The Malta Independent 3 October 2022, Monday
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89% of Maltese believe that corruption is widespread – Eurobarometer survey

Albert Galea Wednesday, 10 June 2020, 17:09 Last update: about 3 years ago

A staggering 89% of Maltese believe that corruption in the country is widespread, a special Eurobarometer survey published on Wednesday shows.

The survey, which specifically focuses on corruption, spoke to 500 people in face-to-face interviews between 6 and 9 December last year - in the midst of the political crisis prompted by the arrest of Yorgen Fenech on suspicion of being the mastermind behind the murder of Daphne Caruana Galizia which ultimately led to the resignation of Prime Minister Joseph Muscat.

The survey found that 89% of the Maltese respondents said that corruption was widespread, while only 5% said that corruption was rare. The remaining 6% said they did not know.

It is a 10% on the percentage of respondents who said that corruption was widespread when the survey was last taken in October 2017 - soon after the Labour Party was re-elected - and it is 18% more than the EU average of 71%.

It is not the highest percentage in this category: 97% of Croatians think corruption is widespread in their country, while there were percentages over 90% in Cyprus, Greece, Spain, Portugal, and Lithuania as well.

At the other end of the spectrum, only 22% of Finns believed that corruption is widespread in Finland - by far the lowest percentage in the EU.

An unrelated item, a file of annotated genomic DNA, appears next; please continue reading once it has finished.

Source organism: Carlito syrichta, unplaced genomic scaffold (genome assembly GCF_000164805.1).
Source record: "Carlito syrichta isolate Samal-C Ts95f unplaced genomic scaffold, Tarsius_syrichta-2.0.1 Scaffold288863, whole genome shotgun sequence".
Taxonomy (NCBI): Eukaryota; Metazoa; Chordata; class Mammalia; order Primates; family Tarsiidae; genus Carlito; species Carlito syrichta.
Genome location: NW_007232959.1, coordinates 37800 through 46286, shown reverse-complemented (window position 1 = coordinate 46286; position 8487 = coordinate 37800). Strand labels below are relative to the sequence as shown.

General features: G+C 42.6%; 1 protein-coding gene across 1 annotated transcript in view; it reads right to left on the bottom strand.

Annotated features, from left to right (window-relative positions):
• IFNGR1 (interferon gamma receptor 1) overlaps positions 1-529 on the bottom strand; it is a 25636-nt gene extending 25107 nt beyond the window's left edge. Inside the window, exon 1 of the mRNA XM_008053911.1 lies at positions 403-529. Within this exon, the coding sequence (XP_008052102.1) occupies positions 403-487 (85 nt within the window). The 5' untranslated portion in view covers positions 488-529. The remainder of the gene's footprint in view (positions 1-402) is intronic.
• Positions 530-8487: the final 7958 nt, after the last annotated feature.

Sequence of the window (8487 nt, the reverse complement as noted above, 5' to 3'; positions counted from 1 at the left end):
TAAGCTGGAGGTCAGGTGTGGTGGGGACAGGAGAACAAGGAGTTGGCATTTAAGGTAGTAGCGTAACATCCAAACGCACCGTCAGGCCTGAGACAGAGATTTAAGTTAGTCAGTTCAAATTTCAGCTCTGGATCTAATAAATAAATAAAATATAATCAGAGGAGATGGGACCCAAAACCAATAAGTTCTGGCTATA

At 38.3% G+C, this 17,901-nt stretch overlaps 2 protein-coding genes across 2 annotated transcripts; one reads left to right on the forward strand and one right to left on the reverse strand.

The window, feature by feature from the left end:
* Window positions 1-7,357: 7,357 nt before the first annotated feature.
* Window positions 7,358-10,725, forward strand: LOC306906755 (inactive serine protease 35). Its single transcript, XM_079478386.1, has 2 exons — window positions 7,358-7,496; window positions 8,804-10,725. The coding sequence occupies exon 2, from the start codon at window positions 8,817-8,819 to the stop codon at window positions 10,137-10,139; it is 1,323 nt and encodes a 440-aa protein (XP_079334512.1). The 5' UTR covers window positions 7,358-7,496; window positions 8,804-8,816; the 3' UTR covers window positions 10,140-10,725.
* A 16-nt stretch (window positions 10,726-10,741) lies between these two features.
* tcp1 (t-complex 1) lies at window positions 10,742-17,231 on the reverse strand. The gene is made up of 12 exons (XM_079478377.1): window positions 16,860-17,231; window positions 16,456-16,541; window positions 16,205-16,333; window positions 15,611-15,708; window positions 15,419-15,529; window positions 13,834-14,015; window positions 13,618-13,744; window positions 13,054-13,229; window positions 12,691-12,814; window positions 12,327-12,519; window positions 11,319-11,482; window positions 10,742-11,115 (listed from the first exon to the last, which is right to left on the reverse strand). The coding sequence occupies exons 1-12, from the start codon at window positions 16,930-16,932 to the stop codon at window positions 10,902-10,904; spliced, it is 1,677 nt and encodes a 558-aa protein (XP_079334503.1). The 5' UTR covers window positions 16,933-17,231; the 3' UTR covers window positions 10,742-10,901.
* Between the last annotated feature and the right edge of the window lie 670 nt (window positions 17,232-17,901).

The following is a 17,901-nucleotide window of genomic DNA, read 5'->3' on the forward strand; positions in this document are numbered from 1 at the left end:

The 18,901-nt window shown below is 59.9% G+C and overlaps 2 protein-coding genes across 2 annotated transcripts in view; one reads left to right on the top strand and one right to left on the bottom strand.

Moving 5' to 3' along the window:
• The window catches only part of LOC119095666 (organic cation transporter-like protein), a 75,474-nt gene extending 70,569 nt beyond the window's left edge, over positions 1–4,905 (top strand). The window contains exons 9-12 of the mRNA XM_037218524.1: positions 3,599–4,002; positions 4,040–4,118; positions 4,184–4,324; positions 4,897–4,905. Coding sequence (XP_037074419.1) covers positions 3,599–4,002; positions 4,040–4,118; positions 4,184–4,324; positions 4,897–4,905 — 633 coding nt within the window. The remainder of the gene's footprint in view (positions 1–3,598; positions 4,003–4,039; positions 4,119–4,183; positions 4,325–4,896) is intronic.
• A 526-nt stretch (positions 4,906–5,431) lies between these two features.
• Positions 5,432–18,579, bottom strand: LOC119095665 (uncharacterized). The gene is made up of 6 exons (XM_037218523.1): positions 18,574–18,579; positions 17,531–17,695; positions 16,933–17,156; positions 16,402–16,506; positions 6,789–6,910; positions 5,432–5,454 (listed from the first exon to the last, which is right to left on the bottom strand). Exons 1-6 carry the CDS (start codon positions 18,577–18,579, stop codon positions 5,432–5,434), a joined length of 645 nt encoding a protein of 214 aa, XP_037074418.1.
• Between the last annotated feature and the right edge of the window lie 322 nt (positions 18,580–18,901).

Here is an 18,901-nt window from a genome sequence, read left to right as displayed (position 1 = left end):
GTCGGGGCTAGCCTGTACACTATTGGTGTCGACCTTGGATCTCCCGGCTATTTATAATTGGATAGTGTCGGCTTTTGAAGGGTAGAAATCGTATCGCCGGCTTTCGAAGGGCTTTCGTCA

Maltese respondents were asked whether they thought that the giving of bribes and the abuse of power for personal gain are widespread amongst a number of different entities, to which 60% responded that they felt that this was the case in political parties, up by 3% since the last survey in 2017.

49% responded that they think it is widespread in officials issuing building permits and 48% said that it is widespread in politicians at national, regional or local level.

Among other entities, 34% said that they believed it was widespread in the police and customs systems - although this has decreased by 10% since the last survey in 2017, and another 31% also responded in this regard when asked about the courts - also down by 9% since last surveyed.

54% of the respondents said that they are personally affected by corruption in their daily lives - a percentage which is over double the EU average of 26%.  Indeed, this percentage increased by an astonishing 22% between this survey and the one before it - the highest increase across the European Union.

Meanwhile, 74% - the highest percentage across the EU - said that corruption in the three years prior to the interviews has increased. 14% said that it had stayed the same, 10% said they didn't know, a paltry 1% said that it had decreased, and a further 1% actually replied that there is no corruption in the country.

82% said that corruption was mainly caused by the close links between politics and business, with 71% believing that corruption is part of business culture and 70% believing that succeeding in business requires political connections.

In spite of this however, only 7% claimed to have witnessed an instance of corruption in the last 12 months; but 35% said that there is no protection for those who report corruption, and 33% believed that those who are corrupt go unpunished.





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